Treasury Secretary Paul O'Neill said Tuesday the economy will resume robust growth rates much more quickly if Congress enacts an economic stimulus plan, which faces a decisive Senate vote this week.

O'Neill told the House Ways and Means Committee the U.S. economy is showing signs that the recession is ending and could return to growth rates as high as 3.5 percent by the end of 2002 "if we are able to pass still-needed economic security legislation."

"We see more and more signs every day indicating that the seeds for a recovery are there, and only need nourishing to speed the process of putting Americans back to work," O'Neill said in prepared remarks.

O'Neill also said the 10-year, $1.35 trillion tax cut enacted last year helped make the recession a shallow one and that the tax relief will continue to help the economy recover and government return to its budget surplus.

"The focus must be on restoring growth. Surpluses will then follow naturally," O'Neill said.

Despite O'Neill's urgings, it was far from certain that Congress would approve an economic stimulus bill.

Senate Majority Leader Tom Daschle said if the Senate fails Wednesday to end debate on the measure, a maneuver that requires a tough-to-get 60 out of 100 votes, the measure will be shelved, probably for good.

Most Democrats will not support the Bush-backed plan, and Republicans say a leaner version introduced by Daschle offers far too little. Signs that compromise was far from imminent, Daschle said Monday, became clear as Republicans began trying to add long-term, costly tax cuts to a bare-bones plan he said represents common ground.

"It appears the Republicans want to block something," Daschle, D-S.D., said after noting that the GOP frequently has labeled him an obstructionist. "I know there is plenty of opportunity for the blame game."

Without the bill, the Bush administration predicted in releasing its budget for the 12 months starting Oct. 1 that "it will mean fewer jobs, smaller growth in incomes and smaller budget surpluses." Even so, many economists, including Federal Reserve Chairman Alan Greenspan, say a stimulus bill is less critical now that the recession is appears to be ending.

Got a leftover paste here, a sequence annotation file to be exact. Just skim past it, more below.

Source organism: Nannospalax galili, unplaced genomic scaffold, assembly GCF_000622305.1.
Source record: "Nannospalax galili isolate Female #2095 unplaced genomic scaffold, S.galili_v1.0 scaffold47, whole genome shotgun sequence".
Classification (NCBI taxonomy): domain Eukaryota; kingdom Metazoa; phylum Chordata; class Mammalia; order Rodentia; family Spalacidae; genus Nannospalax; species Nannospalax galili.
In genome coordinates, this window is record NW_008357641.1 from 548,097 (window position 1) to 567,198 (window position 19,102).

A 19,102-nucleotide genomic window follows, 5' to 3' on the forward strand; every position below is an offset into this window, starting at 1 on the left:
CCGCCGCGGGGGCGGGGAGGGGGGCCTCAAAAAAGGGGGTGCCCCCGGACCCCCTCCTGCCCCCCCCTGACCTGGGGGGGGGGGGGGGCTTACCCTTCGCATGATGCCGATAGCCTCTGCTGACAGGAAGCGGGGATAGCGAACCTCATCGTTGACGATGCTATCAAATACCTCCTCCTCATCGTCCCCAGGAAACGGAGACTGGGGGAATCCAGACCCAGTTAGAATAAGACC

Some House Republican conservatives want to turn stalemate on stimulus into a balanced budget for the fiscal year that begins in 2003. The $77 billion earmarked in Bush's budget for the stimulus measure would bring the plan within $4 billion of balance, said Rep. John Shadegg, R-Ariz.

"If the powers that be block a stimulus bill, then a balanced budget is within reach," said Shadegg, leader of a group of 70 House GOP conservatives.

The Bush administration is supporting a House-passed bill that would provide $89 billion in stimulus in 2002 and $73 billion in 2003. It would accelerate income tax cuts now set to take effect in the future and provide a new round of rebate checks of up to $600 aimed at lower-income Americans.

The bill would extend unemployment benefits by 13 weeks, help laid-off workers pay for health insurance and allow corporations and small businesses more generous tax breaks for new investment.

Daschle's bill, providing $69 billion in stimulus in 2002, includes the unemployment benefits extension, business tax breaks, tax rebate checks and an increase in Medicaid money to help states balance their budgets.

The biggest tax relief item in the new Bush budget proposal is $344 billion included for the first years of a permanent extension of the 10-year, $1.35 trillion tax cut enacted last year. That tax cut is now set to expire at the end of 2010 -- meaning millions of people could face a huge tax increase without the extension.

Aside from the stimulus package, the president also is proposing a range of tax credits or other breaks for health insurance, charitable giving, education, energy and business.

The highlights and 10-year cost estimates:

--A tax credit of up to $3,000 for families with two children to help low-income people afford health insurance. Cost: $88.9 billion.

--A tax credit of up to 50 percent of the first $5,000 of the costs of attending a public or private school for students who moved out of a failing public school. Cost: $4.2 billion.

--Credits to be administered by states for the development of single-family housing units. Cost: $15.2 billion.

--A tax deduction, beginning at $100 and eventually rising to $500 -- or $200 rising to $1,000 for married couples filing jointly -- for taxpayers who make charitable contributions but do not itemize. Cost: $32.6 billion.